The firm is also planning entry into the US market. Clinical trials for Reveal are intended to begin in the US in October at five sites: the Cleveland Clinic, Indiana University, Vanderbilt University, Henry Ford Health System, and University Hospitals Cleveland Medical Center. Internal analytical studies at the company will be starting in the second half of September, and the studies are expected to finish within four months, Rhodes said.
Linoj Samuel, the division head of clinical microbiology at Henry Ford Health System, has evaluated the instrument and noted that the benefits of Reveal include its ease of use, while also allowing for a full profile of the bacteria and its susceptibility, enabling clinicians to narrow down the potential treatments for a patient.
While the Reveal platform shares some similarity to Accelerate's Pheno system, Samuel said that the advantage of Reveal is its potential for higher throughput testing. Specific's platform is modular and units can be stacked with a relatively small footprint, allowing for more than one sample to be run at a time. Four samples can be loaded per module.
John Meduri, Accelerate's chief strategy officer, noted via email that Accelerate offers a "stacking stand" that holds up to eight Pheno modules, which "normally exceeds the positive blood culture capacity and throughput requirements for healthcare institutions at any given time point." The Pheno system runs one sample at a time.
He added that "the vast majority of laboratories only need two to three modules for their daily [positive blood culture] sample volumes."
The key for any new technology for AST is to "make sure you're not sacrificing accuracy" for speed, Samuel said, and "so far, what we've seen is promising."
Samuel said real world data is needed to further evaluate the system, which Specific plans to gather with its clinical studies beginning later this year.
Following those studies, Specific intends to submit Reveal to the FDA for 510(k) clearance at the end of January. After the trials begin, Rhodes said the company will consider US distribution partners for the test and platform. He added that the internal sales team already has appointments with US customers, and an early access program in the US will begin in the first quarter of 2022.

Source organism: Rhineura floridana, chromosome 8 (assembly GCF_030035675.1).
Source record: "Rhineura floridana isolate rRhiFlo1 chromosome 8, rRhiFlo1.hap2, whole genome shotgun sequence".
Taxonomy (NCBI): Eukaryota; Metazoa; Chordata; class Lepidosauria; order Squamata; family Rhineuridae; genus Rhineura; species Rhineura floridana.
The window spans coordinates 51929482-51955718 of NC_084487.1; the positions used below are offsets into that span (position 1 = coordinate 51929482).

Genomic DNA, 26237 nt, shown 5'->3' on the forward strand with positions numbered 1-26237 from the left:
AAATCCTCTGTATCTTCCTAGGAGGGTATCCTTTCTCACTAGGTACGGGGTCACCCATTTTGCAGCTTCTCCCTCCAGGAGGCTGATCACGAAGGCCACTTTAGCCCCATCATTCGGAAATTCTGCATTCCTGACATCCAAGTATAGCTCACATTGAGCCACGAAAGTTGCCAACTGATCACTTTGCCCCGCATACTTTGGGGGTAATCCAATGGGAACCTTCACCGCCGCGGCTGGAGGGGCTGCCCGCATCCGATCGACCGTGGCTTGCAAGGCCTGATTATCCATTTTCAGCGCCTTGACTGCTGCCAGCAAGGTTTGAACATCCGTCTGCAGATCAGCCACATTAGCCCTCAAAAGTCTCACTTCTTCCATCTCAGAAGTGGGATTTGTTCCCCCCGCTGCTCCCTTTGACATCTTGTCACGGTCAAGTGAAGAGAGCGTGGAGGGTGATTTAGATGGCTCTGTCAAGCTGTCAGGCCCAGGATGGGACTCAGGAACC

While the company isn't releasing US pricing yet, Holman said it will be "less than half" of Accelerate's current pricing.
As for US reimbursement, Rhodes said Specific intends to follow Accelerate's model for rapid multiplex susceptibility testing, although he noted that Specific will have a bigger menu than Accelerate. European reimbursement is slightly trickier, as it is determined by country, he said.
Accelerate's Meduri noted that since the Reveal system isn't cleared by the FDA and specific claims haven't been established, "it's not possible for us to compare antibiotic test menus at this point."
However, he said Accelerate's PhenoTest BC Kit for blood culture is offered in two configurations, one offering microbial identification and AST results directly from a positive blood culture and the other combining labs' existing rapid identification methods with Accelerate's susceptibility testing.
He added that the firm offers "very flexible purchase options" and the customer base "is extremely pleased with our antimicrobial coverage and assay performance."
Specific's current test menu is for blood infections, with plans to launch rapid tests for time-sensitive isolates in the future, such as pneumonia isolates for patients in the intensive care unit, Rhodes said.
Trials for the isolate dilution test will begin in the first quarter of 2022 after the blood culture test and platform are submitted to the FDA, Rhodes said. "We are nearly ready for" the next menu, he added, but "we want to focus on one at a time." Trials for the new menu will start after the blood test has been submitted to the FDA.
The launch of the isolate test will follow the framework laid out by the blood test, with an introduction in the EU first, then a submission to the FDA next year. The isolate dilution test will have the same five-hour average turnaround time.
Beyond 2022, the firm's road map is laid out. Menu additions are on the table, including other sample types and testing in other drug categories, such as those for fungal infections. In addition, Rhodes said the platform is simple enough that it is "suited actually for any market" in the world and will likely be expanded globally.
He added that the firm has already had preliminary discussions with nongovernmental organizations about the AST test and its applicability across the world.
There are also intentions for a "next-generation" of the system that would introduce more automation and complete integration, as well as products that "go beyond susceptibility testing," Rhodes said.